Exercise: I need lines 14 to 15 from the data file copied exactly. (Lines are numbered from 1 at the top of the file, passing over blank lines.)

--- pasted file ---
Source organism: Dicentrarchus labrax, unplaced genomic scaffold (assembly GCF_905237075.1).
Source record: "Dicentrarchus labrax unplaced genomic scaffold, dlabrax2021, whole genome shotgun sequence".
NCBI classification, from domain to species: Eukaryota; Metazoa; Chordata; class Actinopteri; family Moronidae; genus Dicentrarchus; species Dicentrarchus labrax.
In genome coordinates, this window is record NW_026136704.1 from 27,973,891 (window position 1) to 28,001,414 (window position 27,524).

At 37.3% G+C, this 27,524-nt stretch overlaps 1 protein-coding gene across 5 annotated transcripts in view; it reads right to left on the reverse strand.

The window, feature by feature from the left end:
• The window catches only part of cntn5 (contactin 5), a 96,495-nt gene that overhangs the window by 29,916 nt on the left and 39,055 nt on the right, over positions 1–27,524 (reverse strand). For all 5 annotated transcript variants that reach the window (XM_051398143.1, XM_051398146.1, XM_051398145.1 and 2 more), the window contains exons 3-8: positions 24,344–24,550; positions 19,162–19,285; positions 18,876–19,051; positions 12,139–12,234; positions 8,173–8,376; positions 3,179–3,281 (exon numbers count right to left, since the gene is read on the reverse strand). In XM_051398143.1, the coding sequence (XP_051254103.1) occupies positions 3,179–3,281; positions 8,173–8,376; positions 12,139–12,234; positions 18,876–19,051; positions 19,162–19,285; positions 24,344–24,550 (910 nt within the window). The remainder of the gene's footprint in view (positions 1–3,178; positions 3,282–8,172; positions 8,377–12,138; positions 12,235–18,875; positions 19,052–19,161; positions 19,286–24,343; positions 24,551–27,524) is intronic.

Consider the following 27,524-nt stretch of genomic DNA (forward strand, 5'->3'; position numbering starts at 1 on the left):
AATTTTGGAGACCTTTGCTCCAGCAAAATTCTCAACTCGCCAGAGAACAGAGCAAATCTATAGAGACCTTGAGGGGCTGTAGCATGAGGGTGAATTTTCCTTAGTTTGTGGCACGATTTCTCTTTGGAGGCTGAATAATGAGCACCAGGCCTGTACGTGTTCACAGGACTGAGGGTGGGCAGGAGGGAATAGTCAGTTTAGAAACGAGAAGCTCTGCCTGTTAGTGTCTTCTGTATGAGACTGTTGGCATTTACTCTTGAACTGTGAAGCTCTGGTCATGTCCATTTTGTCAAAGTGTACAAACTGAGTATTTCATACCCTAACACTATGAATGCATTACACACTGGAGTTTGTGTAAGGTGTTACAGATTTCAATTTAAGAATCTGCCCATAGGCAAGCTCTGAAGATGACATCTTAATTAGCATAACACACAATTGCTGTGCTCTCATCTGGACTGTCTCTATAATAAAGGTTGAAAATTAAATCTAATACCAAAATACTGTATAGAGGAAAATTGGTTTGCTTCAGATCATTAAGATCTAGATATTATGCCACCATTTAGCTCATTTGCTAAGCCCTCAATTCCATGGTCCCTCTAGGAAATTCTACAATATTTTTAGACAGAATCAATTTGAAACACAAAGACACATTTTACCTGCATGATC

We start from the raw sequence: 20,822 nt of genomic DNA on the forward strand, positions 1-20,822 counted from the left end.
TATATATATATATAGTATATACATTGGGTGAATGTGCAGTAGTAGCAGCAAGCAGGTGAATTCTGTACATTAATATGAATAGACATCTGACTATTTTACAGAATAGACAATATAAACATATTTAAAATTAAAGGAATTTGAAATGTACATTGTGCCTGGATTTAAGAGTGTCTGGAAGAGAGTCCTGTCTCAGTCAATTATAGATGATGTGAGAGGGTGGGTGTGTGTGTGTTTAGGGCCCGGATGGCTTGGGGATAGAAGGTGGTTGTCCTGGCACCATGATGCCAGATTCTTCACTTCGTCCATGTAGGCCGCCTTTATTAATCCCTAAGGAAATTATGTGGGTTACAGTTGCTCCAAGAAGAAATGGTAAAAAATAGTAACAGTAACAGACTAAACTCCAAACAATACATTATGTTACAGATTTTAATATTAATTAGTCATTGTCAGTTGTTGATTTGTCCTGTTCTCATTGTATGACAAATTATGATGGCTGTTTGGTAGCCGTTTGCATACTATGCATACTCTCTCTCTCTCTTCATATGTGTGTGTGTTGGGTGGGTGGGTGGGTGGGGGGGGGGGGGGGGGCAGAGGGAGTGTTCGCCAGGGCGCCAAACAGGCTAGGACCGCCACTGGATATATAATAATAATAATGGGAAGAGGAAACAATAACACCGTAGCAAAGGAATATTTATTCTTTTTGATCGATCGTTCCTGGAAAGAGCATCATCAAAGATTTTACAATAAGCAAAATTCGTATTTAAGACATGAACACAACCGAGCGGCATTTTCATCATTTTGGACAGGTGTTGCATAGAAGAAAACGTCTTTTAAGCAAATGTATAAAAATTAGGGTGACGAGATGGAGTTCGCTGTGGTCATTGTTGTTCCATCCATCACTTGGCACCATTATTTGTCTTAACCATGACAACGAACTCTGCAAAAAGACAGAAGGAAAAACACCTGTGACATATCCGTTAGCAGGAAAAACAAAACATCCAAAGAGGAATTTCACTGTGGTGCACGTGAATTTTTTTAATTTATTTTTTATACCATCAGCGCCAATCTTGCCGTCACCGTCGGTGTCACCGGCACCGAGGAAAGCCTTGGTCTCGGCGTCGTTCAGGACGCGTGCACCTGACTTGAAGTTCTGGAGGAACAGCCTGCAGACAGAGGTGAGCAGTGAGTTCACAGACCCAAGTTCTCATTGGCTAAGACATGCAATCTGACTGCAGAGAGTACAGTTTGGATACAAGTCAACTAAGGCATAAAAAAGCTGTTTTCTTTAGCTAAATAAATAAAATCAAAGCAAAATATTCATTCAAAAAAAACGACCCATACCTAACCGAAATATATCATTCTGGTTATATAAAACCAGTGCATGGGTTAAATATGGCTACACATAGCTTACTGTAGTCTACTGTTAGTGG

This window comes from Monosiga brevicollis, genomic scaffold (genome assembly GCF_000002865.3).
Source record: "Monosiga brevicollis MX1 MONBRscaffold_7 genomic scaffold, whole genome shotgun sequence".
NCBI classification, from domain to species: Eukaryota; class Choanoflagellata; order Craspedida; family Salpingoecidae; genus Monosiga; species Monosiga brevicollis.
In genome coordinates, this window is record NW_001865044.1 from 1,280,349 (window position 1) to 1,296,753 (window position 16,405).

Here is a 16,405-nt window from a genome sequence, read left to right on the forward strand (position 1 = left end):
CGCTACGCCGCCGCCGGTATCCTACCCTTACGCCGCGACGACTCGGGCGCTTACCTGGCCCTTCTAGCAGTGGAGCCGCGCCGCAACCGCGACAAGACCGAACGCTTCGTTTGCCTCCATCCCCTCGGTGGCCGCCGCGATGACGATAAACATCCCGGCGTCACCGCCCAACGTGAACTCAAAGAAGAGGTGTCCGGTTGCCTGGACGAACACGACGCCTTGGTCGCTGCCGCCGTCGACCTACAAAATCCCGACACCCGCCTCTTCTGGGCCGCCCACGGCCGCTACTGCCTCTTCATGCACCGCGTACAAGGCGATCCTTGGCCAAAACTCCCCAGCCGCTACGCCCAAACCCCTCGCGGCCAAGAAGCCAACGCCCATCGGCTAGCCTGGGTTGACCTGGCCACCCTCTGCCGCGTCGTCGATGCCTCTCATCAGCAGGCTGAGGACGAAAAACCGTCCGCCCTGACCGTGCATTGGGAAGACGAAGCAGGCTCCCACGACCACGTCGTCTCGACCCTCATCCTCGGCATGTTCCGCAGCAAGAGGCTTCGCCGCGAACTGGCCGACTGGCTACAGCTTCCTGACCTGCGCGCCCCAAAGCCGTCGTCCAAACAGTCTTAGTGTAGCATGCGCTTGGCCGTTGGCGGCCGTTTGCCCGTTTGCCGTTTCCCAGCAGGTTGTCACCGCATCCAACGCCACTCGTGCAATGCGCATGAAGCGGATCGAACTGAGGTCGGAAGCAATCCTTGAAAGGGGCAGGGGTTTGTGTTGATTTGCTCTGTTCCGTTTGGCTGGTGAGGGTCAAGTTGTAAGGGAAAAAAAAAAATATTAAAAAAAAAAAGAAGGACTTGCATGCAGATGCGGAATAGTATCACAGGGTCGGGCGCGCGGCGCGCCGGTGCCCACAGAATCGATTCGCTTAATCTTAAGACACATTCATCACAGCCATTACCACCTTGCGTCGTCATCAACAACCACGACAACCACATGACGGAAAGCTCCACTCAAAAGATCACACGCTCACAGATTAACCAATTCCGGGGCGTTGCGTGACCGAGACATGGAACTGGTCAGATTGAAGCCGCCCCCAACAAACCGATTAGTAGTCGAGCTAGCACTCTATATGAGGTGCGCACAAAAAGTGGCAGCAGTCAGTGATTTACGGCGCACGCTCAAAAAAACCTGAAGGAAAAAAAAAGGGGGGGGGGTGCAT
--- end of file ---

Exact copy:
NCBI classification, from domain to species: Eukaryota; class Choanoflagellata; order Craspedida; family Salpingoecidae; genus Monosiga; species Monosiga brevicollis.
In genome coordinates, this window is record NW_001865044.1 from 1,280,349 (window position 1) to 1,296,753 (window position 16,405).